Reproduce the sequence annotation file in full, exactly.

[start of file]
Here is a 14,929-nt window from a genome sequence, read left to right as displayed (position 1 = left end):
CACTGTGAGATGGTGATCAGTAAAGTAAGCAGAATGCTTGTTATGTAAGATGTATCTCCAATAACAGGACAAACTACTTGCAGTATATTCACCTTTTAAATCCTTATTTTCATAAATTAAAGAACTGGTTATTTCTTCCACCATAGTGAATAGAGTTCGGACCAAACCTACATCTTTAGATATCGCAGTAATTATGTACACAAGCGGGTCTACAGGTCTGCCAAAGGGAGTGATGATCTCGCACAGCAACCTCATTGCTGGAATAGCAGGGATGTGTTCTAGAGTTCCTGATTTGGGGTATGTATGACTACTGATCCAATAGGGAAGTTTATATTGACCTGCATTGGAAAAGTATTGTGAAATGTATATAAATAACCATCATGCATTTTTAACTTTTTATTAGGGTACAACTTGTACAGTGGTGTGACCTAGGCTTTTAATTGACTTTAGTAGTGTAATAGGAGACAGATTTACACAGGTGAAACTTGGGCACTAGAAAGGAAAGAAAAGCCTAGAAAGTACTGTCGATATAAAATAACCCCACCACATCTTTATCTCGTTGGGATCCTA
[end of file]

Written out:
Here is a 14,929-nt window from a genome sequence, read left to right as displayed (position 1 = left end):
CACTGTGAGATGGTGATCAGTAAAGTAAGCAGAATGCTTGTTATGTAAGATGTATCTCCAATAACAGGACAAACTACTTGCAGTATATTCACCTTTTAAATCCTTATTTTCATAAATTAAAGAACTGGTTATTTCTTCCACCATAGTGAATAGAGTTCGGACCAAACCTACATCTTTAGATATCGCAGTAATTATGTACACAAGCGGGTCTACAGGTCTGCCAAAGGGAGTGATGATCTCGCACAGCAACCTCATTGCTGGAATAGCAGGGATGTGTTCTAGAGTTCCTGATTTGGGGTATGTATGACTACTGATCCAATAGGGAAGTTTATATTGACCTGCATTGGAAAAGTATTGTGAAATGTATATAAATAACCATCATGCATTTTTAACTTTTTATTAGGGTACAACTTGTACAGTGGTGTGACCTAGGCTTTTAATTGACTTTAGTAGTGTAATAGGAGACAGATTTACACAGGTGAAACTTGGGCACTAGAAAGGAAAGAAAAGCCTAGAAAGTACTGTCGATATAAAATAACCCCACCACATCTTTATCTCGTTGGGATCCTA